Take the 2-minute tour ×
LEGO® Answers is a question and answer site for LEGO® and building block enthusiasts. It's 100% free, no registration required.

When I read this question I remember to regularly ask myself what the features of bricks are called. At the top are there nibbles, knobs, or studs? At the bottom are there tubes? New bricks also have little "support walls" (?) at the bottom, known from DUPLO, how do you call these? Is there an official LEGO terminology at least for the most common types of features shown in this image?

share|improve this question
1  
See this question: bricks.stackexchange.com/questions/214/… –  pcantin Oct 31 '12 at 16:42
2  
@pcantin I agree, this questions title is very similar but Jakob seems to be asking about the specific parts of a standard brick and not the names of individual bricks. –  Ambo100 Oct 31 '12 at 22:35
    
This question asks about naming the "tubes": bricks.stackexchange.com/questions/1350/… –  Jakob Nov 6 '12 at 8:13

2 Answers 2

up vote 5 down vote accepted

For an official position, you may want to check older LEGO catalogues or instructions to see if they're naming things, and how. While you can find some names for complete elements in, for example, service parts catalogues, I don't think you'll find much for specific subparts.

Given the 1958 patent illustration, it's likely the patent itself named subparts, and more specifically studs and tubes. The original Kiddicraft patent called studs "bosses", by the way.

Keep in mind LEGO has, until recently, be very protective of what it's been doing internally; as such, the community as a whole didn't have much info, so that a lot of current nowadays terminology isn't official, but rather derived from public habit.

However, that's changed a lot recently, and LEGO isn't as shy as it was when it comes to publish internal data such as colour names and numrical IDs, design IDs, parts IDs, and even part names. The only problem is that they never bothered to have a truly consistent naming scheme, and the fact that English isn't the main language of Denmark doesn't help.

Yet it does help us find official subpart names, which we can hunt through the online pick-a-brick selection.

The first one is a shocker: the "stud" is, in fact, called "knob" (the fan-nicknamed "jumper plate", or LDraw's "Plate 1 x 2 with 1 Stud", being officially a "Plate 1X2 W. 1 Knob", and there are numerous other examples).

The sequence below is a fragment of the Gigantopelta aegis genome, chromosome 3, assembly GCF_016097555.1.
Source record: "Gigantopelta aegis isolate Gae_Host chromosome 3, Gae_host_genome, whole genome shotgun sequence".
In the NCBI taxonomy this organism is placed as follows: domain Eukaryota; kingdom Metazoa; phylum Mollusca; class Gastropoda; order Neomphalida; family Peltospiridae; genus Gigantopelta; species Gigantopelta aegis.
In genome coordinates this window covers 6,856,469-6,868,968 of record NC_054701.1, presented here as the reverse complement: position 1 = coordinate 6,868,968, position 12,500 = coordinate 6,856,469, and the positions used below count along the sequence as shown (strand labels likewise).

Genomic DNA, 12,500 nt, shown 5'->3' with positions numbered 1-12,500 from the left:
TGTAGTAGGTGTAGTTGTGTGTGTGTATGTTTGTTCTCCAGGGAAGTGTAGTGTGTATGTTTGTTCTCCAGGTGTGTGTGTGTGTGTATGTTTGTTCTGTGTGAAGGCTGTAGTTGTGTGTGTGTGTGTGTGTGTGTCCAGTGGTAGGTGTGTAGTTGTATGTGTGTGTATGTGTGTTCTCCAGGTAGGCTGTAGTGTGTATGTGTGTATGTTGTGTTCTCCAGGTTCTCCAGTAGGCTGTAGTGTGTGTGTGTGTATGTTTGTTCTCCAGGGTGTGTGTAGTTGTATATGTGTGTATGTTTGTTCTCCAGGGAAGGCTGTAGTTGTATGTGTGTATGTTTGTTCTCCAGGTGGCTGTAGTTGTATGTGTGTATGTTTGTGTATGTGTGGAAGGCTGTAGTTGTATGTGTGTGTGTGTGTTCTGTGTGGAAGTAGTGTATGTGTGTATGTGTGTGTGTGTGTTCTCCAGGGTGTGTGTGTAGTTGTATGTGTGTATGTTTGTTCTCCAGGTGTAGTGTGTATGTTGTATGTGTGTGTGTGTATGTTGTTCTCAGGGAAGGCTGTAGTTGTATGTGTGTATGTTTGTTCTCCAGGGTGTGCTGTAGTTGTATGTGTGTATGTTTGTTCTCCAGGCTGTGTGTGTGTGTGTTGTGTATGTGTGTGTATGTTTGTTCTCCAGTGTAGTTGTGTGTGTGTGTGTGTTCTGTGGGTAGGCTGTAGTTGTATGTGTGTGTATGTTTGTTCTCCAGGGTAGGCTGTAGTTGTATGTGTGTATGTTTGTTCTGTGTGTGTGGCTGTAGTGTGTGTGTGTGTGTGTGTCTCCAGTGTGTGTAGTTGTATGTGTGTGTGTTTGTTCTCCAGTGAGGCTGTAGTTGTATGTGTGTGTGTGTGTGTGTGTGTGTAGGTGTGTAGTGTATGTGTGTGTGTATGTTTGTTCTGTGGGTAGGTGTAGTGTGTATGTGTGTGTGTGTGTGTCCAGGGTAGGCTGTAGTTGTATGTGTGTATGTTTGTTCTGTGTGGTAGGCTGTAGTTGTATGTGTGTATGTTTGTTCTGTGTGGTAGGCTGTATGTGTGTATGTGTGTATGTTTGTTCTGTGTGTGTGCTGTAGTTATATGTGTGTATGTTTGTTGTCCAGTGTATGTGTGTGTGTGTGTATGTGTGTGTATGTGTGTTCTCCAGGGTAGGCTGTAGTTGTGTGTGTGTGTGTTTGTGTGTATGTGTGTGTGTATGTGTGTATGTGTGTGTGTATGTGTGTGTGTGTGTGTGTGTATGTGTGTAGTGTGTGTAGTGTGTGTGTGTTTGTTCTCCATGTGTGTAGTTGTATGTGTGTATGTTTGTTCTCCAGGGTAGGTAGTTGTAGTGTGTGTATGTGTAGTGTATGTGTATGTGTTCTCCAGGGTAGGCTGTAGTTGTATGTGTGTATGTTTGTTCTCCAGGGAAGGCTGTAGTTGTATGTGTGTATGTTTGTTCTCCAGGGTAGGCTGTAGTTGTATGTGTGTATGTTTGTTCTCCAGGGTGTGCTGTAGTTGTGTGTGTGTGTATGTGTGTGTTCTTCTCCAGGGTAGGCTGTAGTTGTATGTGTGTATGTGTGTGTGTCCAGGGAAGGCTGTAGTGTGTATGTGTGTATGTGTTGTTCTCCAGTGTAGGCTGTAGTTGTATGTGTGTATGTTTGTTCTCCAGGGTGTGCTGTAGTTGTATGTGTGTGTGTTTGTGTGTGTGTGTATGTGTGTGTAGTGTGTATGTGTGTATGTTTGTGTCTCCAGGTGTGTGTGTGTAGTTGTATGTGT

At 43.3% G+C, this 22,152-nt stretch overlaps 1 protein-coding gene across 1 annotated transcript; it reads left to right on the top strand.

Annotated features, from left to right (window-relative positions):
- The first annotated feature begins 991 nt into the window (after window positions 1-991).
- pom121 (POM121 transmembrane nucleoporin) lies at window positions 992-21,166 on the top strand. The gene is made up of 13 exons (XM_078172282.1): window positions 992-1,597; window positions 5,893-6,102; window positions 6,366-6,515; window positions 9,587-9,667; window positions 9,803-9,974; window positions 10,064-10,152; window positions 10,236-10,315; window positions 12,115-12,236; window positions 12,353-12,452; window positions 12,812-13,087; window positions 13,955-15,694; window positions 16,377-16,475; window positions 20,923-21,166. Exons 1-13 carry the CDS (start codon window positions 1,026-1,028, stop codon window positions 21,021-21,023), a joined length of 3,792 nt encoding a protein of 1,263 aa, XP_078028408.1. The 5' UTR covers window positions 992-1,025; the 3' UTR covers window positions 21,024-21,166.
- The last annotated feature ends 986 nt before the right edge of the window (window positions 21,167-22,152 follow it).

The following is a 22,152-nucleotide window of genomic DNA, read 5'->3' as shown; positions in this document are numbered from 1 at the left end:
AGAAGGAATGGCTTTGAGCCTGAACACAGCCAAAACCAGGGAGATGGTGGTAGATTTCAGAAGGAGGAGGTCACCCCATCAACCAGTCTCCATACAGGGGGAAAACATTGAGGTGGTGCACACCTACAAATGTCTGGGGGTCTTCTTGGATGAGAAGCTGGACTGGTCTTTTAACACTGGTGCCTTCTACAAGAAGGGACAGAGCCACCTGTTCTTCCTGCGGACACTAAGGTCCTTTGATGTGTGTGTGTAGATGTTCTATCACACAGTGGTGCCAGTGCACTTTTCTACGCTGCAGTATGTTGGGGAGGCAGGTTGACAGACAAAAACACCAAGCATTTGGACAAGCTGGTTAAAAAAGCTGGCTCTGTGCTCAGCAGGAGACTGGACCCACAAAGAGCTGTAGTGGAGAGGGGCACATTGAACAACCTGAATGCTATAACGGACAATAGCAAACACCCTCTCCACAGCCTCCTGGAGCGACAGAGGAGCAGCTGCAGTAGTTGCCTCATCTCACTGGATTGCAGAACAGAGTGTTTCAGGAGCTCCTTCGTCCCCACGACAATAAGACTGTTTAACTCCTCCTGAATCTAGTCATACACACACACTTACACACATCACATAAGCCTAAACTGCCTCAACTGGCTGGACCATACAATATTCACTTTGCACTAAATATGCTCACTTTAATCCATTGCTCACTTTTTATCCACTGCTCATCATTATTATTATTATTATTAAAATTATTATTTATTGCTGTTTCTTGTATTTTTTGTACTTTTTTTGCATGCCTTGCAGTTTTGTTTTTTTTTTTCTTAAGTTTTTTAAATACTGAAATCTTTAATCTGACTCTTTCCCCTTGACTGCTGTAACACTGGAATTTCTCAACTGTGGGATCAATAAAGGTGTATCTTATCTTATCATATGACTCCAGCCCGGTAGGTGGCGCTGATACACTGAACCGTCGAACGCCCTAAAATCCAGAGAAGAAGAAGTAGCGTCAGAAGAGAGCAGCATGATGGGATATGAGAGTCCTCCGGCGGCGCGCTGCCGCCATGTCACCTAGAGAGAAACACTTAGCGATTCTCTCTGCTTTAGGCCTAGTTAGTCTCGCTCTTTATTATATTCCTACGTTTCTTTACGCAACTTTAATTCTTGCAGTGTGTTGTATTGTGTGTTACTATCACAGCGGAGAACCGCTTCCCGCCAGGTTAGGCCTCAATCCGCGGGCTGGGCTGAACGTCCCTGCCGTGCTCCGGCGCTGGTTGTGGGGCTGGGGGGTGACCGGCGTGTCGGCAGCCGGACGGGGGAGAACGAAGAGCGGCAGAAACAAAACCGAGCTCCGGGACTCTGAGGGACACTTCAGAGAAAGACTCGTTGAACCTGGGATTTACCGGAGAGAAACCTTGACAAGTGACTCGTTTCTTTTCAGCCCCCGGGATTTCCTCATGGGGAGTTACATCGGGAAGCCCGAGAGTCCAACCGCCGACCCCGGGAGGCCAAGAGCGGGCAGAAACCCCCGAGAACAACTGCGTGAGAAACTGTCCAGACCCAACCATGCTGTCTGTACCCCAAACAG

The small pins inside 1xn bricks are "pins" (LDraw's "Brick 1 x 2 without Centre Stud" is a "Brick 1X2 Without Pin"). But as connection point on some elements, they are called "Shaft Ø 3.2" (LDraw's "Minifig Accessory Helmet Viking Horn" is "Horn W. Shaft Ø 3.2")

The clip is a "holder" (LDraw's "Brick 1 x 1 with Clip Vertical" is "Brick 1X1 W. Holder, H0rizontal" (sic) or sometimes a "snap" (LDraw's "Bar 7 x 3 with Double Clips" is "Lattice 1X4x6 W. Snap").

I suppose you could find more, but it's rather time-consuming :-)

share|improve this answer
    
Ok, stud (or knob), tube, pin and wall should name the basic features of a simple brick. The little support walls at the bottom could be called splines. –  Jakob Nov 6 '12 at 8:11

The bumpy-things on the top of a brick are called studs.

At the bottom of the brick, the holes that the studs go into are called tubes.

As far as I know, there are no parts of a brick called nibbles or knobs.

share|improve this answer
    
Thanks, I also read "nibbles" and "knobs" but "studs" seems more common. By the way the studs go between a tube and a wall (or this little additional wall thing for new bricks). I extended my question for more features. –  Jakob Nov 5 '12 at 8:47

Your Answer

 
discard

By posting your answer, you agree to the privacy policy and terms of service.

Not the answer you're looking for? Browse other questions tagged or ask your own question.